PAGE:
Southern Festive Amazon – Amazona festiva festiva
Photo: Copyright © by Sergio Gregorio @sergiogregoriophoto
Festive Amazon – Amazona festiva (Linnaeus, 1758) – is a large green parrot native to South America; two subspecies are recognized (see below). It is uncommon in captivity.
They are shy but can become very tame; they are very intelligent and talented at imitating words and simple sentences.
They have a very gentle temper and are rarely aggressive.
They are only moderate noisy but can be very noisy when travelling in flocks.
They love to gnaw with their strong beak so a solid aviary is recommended! Provide plenty of birds-safe fresh branches and gnawing toys.
The average lifespan is 40 years or more.
The global population has not been quantified but the IUCN Red List has classified the Festive Parrot as Near Threatened due to habitat loss, hunting and trapping.
The plumage is generally green with red lores and a narrow frontal band. Blue area above and behind the eyes. The lower back and rump is red. The tail has a yellowish tip. The primaries are dark blue. The bill is dark grey. The eyes are orange with grey eye ring.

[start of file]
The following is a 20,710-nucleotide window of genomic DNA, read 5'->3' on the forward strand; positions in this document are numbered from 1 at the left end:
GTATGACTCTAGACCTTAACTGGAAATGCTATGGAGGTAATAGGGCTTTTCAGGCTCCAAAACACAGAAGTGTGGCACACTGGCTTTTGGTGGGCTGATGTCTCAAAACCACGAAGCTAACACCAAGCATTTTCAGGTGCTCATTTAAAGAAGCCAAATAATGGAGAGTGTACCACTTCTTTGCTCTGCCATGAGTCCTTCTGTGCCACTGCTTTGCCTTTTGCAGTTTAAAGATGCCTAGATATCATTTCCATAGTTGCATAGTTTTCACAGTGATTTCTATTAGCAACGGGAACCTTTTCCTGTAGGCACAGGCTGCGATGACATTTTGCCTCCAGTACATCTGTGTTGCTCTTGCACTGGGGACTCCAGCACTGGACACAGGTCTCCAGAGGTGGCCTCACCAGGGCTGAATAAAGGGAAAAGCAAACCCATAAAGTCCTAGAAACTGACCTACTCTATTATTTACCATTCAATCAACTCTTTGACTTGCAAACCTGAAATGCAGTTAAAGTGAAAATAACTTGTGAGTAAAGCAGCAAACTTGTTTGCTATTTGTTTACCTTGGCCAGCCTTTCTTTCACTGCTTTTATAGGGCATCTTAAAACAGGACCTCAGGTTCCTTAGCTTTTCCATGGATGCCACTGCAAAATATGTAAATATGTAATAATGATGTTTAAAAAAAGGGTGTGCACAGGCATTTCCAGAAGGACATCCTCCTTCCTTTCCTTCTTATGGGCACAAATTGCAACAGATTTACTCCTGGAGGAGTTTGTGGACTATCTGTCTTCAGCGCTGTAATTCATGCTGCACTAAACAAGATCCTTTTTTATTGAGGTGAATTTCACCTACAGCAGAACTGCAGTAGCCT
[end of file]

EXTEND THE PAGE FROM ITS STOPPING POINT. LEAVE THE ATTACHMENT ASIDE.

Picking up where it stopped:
Juveniles have similar but duller colours; the lower back is green with only few red feathers; brown eyes.
Length: 34-35 cm
Weight: 370 gram
Amazona festiva festiva (Linnaeus, 1758) – Southern Festive Amazon
Amazona festiva bodini (Finsch, 1873) – Northern Festive Amazon
South America: Venezuela, western Amazonia.
Tree dwelling parrot located in moist lowland (below 500 m) forests and woodlands near rivers.
The birds are monogamous and are usually seen in pairs or in smaller groups. However, they can gather into larger groups in large trees with plenty of fruit.
Wild birds feed on seeds, nuts, fruits, berries, flowers and leaf buds.
The clutch usually has 2-3 eggs that are incubated about 28 days. The chick reach fledging age after 8 weeks.